Latest round-up of YouGov’s coronavirus survey results
Perceptions of the situation at home…
Singaporeans have seen the greatest uplift in confidence that the coronavirus situation is getting better at home, with an eleven-point increase to 69%.
Also experiencing large boosts were Poland (up 9pts to 49%) and the Philippines (up 7pts to 46%).
The French, meanwhile, are now less sure than they were that the country is turning the pandemic around. While last week two thirds of French people (67%) said they thought the situation nationally was getting better, this has now fallen to 57%.
The UAE also saw a six point drop in the number of people thinking things are improving in their nation (to 48%), and the UK saw a five-point decrease (to 58%).
In terms of the global situation, there has been notable upticks in optimism in Hong Kong (where the proportion believing things are getting globally is up 9pts to 53%), Taiwan (up 9pts to 55%), Vietnam (up 8pts to 60%), Poland (up 7pts to 57%) and China (up 5pts to 35%).
Britons have seen the sharpest fall in the number of people thinking that worldwide the coronavirus situation is improving, falling eight-points to 45%. There were also decreases in Spain (down 6pts to 55%), France (down 5pts to 42%) and the UAE (down 5pts to 42%).
Our new tracker questions are now also looking at how worried people are about various possible consequences of the pandemic.
Indonesia consistently comes across as the most worried, topping five out of the six charts, and coming second in the sixth.
Nine in ten Indonesians say they are very or fairly worried that friends or family members could become seriously unwell or die; that their finances will be negatively affected; and that there will be lasting damage to society (this was the only measure in which they were not top, marginally behind Spain on 91%).
Eight in ten Indonesians are likewise worried that they personally will become seriously unwell or die, or that they will lose their job. Two thirds (69%) are concerned that their children’s education will be damaged as a result of the upheaval caused by the virus.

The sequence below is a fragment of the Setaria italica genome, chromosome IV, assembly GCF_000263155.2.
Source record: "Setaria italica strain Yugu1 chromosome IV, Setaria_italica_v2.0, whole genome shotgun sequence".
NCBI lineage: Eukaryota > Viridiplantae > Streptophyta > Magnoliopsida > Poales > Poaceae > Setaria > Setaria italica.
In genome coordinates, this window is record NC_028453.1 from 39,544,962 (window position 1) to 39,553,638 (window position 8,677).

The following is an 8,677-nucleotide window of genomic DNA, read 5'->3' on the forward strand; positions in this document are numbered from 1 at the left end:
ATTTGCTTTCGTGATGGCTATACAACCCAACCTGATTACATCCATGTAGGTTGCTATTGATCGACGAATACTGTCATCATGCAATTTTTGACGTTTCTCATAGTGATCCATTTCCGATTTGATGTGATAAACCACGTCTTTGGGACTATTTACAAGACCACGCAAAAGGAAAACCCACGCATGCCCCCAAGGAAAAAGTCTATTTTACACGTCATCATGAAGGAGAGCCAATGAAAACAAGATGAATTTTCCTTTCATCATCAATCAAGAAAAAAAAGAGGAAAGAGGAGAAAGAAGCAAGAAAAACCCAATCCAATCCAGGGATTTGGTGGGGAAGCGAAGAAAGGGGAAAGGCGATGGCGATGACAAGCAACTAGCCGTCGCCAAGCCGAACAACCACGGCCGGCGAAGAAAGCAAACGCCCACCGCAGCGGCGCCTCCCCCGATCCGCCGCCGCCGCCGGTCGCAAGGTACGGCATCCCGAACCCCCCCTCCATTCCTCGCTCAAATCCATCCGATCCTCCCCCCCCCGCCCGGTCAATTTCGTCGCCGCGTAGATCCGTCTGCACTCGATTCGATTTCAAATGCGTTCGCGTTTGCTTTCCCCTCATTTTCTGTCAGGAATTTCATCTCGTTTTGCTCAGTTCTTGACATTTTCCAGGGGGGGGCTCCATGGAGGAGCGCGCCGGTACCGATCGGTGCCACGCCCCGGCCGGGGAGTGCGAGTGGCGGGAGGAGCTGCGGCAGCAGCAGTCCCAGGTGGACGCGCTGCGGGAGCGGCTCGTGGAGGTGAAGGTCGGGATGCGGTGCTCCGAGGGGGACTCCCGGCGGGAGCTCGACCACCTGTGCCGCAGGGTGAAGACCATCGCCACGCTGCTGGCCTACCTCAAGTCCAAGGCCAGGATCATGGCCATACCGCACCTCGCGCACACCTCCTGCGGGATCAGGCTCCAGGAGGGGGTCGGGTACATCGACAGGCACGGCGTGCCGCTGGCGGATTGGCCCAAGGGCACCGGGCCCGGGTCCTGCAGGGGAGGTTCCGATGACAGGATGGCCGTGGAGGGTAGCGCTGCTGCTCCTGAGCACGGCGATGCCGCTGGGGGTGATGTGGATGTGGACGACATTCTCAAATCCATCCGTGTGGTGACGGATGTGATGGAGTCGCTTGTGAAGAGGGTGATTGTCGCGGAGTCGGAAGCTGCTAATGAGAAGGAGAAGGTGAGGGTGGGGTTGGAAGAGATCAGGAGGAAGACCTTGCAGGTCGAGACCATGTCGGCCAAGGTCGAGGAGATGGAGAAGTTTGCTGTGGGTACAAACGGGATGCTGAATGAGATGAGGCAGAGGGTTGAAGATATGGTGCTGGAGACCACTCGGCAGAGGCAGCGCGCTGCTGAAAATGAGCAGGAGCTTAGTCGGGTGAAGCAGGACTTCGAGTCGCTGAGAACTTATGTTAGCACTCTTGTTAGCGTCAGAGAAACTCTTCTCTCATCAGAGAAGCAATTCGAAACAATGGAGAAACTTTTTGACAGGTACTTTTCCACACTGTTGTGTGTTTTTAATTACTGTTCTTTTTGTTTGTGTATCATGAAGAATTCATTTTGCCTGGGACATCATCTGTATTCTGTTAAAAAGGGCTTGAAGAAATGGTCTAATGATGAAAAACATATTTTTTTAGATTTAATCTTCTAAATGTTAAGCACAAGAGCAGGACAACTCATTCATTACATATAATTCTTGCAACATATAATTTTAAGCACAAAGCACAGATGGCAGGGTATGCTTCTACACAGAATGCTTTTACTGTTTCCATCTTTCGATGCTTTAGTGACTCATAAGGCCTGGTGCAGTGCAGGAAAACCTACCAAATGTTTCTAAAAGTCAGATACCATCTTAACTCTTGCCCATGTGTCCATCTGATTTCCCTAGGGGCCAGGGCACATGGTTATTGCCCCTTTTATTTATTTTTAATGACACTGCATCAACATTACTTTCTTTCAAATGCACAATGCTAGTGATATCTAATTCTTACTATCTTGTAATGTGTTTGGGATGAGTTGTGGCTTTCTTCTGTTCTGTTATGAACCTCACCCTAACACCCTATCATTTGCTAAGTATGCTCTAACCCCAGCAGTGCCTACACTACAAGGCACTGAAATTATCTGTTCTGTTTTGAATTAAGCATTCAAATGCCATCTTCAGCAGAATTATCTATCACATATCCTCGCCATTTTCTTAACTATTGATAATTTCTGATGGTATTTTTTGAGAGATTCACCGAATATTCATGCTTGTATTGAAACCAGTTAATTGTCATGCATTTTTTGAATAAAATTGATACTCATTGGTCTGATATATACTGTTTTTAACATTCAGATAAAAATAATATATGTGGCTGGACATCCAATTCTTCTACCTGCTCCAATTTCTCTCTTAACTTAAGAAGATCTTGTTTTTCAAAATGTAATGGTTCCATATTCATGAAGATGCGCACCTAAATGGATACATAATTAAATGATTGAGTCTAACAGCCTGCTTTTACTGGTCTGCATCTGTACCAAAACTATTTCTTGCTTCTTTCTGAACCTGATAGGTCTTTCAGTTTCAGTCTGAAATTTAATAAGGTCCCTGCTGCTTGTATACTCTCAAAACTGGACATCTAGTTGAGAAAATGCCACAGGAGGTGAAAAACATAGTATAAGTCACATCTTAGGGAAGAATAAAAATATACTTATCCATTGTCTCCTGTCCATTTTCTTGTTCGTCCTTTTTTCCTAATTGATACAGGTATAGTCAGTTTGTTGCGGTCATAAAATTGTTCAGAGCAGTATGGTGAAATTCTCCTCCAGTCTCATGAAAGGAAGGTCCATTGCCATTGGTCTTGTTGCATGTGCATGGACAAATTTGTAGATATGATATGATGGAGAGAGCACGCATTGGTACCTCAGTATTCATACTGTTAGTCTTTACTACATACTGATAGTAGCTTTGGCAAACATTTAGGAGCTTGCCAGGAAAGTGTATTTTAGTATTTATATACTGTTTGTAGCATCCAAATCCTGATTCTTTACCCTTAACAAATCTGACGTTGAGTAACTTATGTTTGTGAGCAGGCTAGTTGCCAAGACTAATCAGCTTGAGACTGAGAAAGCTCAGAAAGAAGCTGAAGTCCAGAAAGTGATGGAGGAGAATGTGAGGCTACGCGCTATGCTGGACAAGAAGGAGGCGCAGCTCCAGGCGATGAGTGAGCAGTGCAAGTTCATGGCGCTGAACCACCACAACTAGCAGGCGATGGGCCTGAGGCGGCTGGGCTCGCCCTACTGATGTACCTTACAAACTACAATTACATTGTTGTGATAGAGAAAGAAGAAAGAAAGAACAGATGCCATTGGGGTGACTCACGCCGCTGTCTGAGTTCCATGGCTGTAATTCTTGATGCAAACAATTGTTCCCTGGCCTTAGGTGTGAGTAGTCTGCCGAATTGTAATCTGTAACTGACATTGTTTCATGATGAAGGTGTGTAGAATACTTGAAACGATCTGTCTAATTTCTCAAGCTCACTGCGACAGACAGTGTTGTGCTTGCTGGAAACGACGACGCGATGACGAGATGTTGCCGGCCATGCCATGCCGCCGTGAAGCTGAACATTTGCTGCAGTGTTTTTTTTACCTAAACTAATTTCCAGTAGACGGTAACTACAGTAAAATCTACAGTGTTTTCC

Malaysians, Filipinos and Mexicans also tended to come close to the top in each category. At the other end of the table, those in the Nordic countries are consistently among the least concerned (although Swedes are noticeably more likely to be worried that their own or their family’s health might be seriously impacted than other Scandinavians).
The French have seen the most noticeable boost in happiness since we started tracking the national mood. In late April, asked how they felt compared to two weeks before, 12% said they felt happier and 29% said the felt less happy, a net score of -17. Two weeks later that score had improved to -1, while as of 14 May it had reached +17, with 30% saying they feel happier than a fortnight previously compared to only 13% who say they feel less so.
Happiness levels have also noticeably improved in Thailand (with net score up 12pts to to +17), the Philippines (up 11pts to +4) and Denmark (up 11pts to +7).
Approval in the US has fallen to the lowest level yet, with only 43% approving of the government’s handling of the situation compared to 52% who disapprove.
This puts the US at a comparable level with Spain (42% approve, 54% disapprove) and Mexico (44% approve, 50% disapprove). The Trump administration has yet, however, to plumb the depths occupied by the French government, which only 34% approve of compared to 62% who disapprove.
At the other end of the table, the Vietnamese government retains near universal approval for their globally-lauded response to the outbreak, with an approval rate of 98%.